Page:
You are currently viewing In a Stampede at an Israeli religious festival, 44 people were killed and over 150 others were wounded.

In a Stampede at an Israeli religious festival, 44 people were killed and over 150 others were wounded.

In one of Israel’s worst peacetime tragedies, at least 44 people were killed, and 150 others were wounded in a stampede overnight at an overcrowded Jewish religious meeting in the country’s north, which was attended by tens of thousands of people defying coronavirus-related restrictions.

At Mount Meron, the mass meeting was held to commemorate the Lag B’Omer, an annual religious holiday marked by all-night bonfires, prayer, and dancing.

The town is home to Rabbi Shimon Bar Yochai’s tomb, which is considered one of the holiest sites in the Jewish world. Rabbi Shimon Bar Yochai was a second-century sage.

Following the success of a major vaccination campaign that greatly reduced coronavirus-related cases, Israel recently relaxed mask-wearing standards in open areas and other restrictions. The resulting “normalcy,” although with limitations, saw jubilant crowds across Israel on Thursday evening, with children, especially schoolchildren, flocking to open spaces in large numbers to light bonfires that accompanied the Lag BaOmer celebrations.

Thousands of ultra-orthodox Jews attended the tragic incident at Rabbi Shimon Bar Yochai’s tomb on Thursday night, making it Israel’s biggest event since the coronavirus pandemic broke out last year.

According to preliminary police investigation, some of the attendees slipped on the stairwell, causing a “human landslide” that crushed people in the crowd.

At least 38 people have been killed, according to a Magen David Adom (MDA) rescue official, with the number likely to rise.

A total of 150 people were injured as a result of the crash.

The death toll had risen to 44, according to Zaka, an ambulance service.

The wounded are being transported to the Ziv hospital in Safed, the Galilee Medical Center in Nahariya, Rambam hospital in Haifa, Poriya hospital in Tiberias, and Hadassah Ein Kerem hospital in Jerusalem, according to MDA Director-General Eli Bin.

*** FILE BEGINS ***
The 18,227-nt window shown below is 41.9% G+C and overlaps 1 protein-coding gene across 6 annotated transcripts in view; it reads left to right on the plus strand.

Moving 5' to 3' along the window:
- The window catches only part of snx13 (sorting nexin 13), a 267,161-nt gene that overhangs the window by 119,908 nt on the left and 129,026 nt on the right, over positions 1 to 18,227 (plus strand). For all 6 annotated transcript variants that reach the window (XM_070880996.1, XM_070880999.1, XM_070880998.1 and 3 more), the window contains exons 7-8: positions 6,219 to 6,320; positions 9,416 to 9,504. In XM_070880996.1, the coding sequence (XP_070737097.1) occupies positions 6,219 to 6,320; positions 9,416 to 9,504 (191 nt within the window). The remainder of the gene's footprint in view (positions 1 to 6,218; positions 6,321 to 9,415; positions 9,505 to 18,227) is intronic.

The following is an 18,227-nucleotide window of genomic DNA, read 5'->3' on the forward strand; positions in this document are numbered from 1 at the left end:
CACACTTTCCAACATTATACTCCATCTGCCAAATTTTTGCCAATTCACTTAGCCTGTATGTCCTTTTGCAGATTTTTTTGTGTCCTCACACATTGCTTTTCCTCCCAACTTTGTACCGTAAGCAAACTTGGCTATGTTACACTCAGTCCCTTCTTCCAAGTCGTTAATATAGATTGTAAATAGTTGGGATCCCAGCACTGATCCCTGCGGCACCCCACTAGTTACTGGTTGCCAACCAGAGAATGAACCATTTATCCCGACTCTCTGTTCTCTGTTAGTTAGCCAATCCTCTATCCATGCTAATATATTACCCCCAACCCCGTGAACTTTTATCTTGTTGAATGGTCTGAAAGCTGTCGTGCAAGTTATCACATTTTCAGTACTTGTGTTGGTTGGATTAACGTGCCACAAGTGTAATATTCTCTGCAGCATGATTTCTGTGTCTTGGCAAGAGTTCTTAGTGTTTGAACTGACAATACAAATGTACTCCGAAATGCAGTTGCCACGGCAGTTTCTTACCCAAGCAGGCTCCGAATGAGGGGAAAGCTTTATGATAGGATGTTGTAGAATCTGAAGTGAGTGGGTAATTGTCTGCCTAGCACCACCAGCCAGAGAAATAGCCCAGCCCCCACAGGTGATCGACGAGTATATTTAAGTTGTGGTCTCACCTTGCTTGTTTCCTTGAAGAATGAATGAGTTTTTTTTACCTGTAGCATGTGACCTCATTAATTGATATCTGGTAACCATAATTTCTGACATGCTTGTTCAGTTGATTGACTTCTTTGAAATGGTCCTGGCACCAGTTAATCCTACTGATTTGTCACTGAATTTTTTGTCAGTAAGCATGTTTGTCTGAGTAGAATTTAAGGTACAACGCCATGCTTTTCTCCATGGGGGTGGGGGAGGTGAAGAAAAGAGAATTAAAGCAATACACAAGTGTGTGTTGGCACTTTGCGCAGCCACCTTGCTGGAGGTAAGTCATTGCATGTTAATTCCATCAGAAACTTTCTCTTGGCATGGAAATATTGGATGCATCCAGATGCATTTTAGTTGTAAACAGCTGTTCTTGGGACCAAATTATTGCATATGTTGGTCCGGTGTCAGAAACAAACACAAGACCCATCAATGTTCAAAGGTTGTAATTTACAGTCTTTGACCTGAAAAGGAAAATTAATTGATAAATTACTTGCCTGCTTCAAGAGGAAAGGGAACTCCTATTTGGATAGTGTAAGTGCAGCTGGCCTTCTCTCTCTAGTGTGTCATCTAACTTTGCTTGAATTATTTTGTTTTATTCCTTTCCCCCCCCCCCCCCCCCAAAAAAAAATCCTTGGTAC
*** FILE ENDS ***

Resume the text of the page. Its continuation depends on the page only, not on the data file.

Firefighters assisted by Israeli Air Force helicopters and emergency services worked to free the trapped people.

Police were attempting to clear the city of the tens of thousands of people who had witnessed the rally.

Organizers estimated that 100,000 people were at the site about midnight on Thursday, with another 100,000 expected to arrive by Friday morning, according to local media.

According to local media reports, scores of concert attendees slipped and fell on others below them while walking along a slick walkway, creating a crippling domino effect.

Ultra-Orthodox men clambered through holes in sheets of broken corrugated iron to avoid the crush, while police and paramedics rushed to reach the wound, according to videos posted on social media.

In a hallway, bodies lie on stretchers, wrapped in foil blankets.

According to the Times of Israel, Health Ministry officials advised Israelis not to travel to Mount Meron because the festivities could result in widespread coronavirus infection.

Despite this, authorities were under a lot of pressure to let it go forward, particularly because it had been cancelled the year before.

Hundreds of thousands of Jews, many of them ultra-Orthodox, visit Bar Yochai’s tomb site on Mount Meron, which is located in northern Israel’s Upper Galilee district, about 40 kilometres northeast of Haifa.

The incident is said to be one of Israel’s worst peacetime tragedies, with the death toll equalling that of the Mount Carmel forest fire in 2010.